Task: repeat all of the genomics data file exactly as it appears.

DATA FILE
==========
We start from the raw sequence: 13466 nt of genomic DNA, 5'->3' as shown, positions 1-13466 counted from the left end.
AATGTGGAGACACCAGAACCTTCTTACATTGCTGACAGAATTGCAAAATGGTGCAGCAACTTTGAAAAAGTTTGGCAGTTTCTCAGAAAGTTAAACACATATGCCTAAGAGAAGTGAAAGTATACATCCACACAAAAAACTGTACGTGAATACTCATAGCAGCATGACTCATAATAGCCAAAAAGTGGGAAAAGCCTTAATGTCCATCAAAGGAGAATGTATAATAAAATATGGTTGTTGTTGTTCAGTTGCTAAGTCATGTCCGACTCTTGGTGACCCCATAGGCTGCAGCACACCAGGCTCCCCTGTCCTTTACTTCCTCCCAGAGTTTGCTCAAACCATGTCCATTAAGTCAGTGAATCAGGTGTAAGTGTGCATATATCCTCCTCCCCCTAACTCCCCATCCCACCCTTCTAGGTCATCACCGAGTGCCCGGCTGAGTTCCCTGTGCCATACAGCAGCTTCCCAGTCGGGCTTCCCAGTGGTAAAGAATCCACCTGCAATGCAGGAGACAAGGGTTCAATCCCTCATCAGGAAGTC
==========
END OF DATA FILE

We start from the raw sequence: 13466 nt of genomic DNA, 5'->3' as shown, positions 1-13466 counted from the left end.
AATGTGGAGACACCAGAACCTTCTTACATTGCTGACAGAATTGCAAAATGGTGCAGCAACTTTGAAAAAGTTTGGCAGTTTCTCAGAAAGTTAAACACATATGCCTAAGAGAAGTGAAAGTATACATCCACACAAAAAACTGTACGTGAATACTCATAGCAGCATGACTCATAATAGCCAAAAAGTGGGAAAAGCCTTAATGTCCATCAAAGGAGAATGTATAATAAAATATGGTTGTTGTTGTTCAGTTGCTAAGTCATGTCCGACTCTTGGTGACCCCATAGGCTGCAGCACACCAGGCTCCCCTGTCCTTTACTTCCTCCCAGAGTTTGCTCAAACCATGTCCATTAAGTCAGTGAATCAGGTGTAAGTGTGCATATATCCTCCTCCCCCTAACTCCCCATCCCACCCTTCTAGGTCATCACCGAGTGCCCGGCTGAGTTCCCTGTGCCATACAGCAGCTTCCCAGTCGGGCTTCCCAGTGGTAAAGAATCCACCTGCAATGCAGGAGACAAGGGTTCAATCCCTCATCAGGAAGTC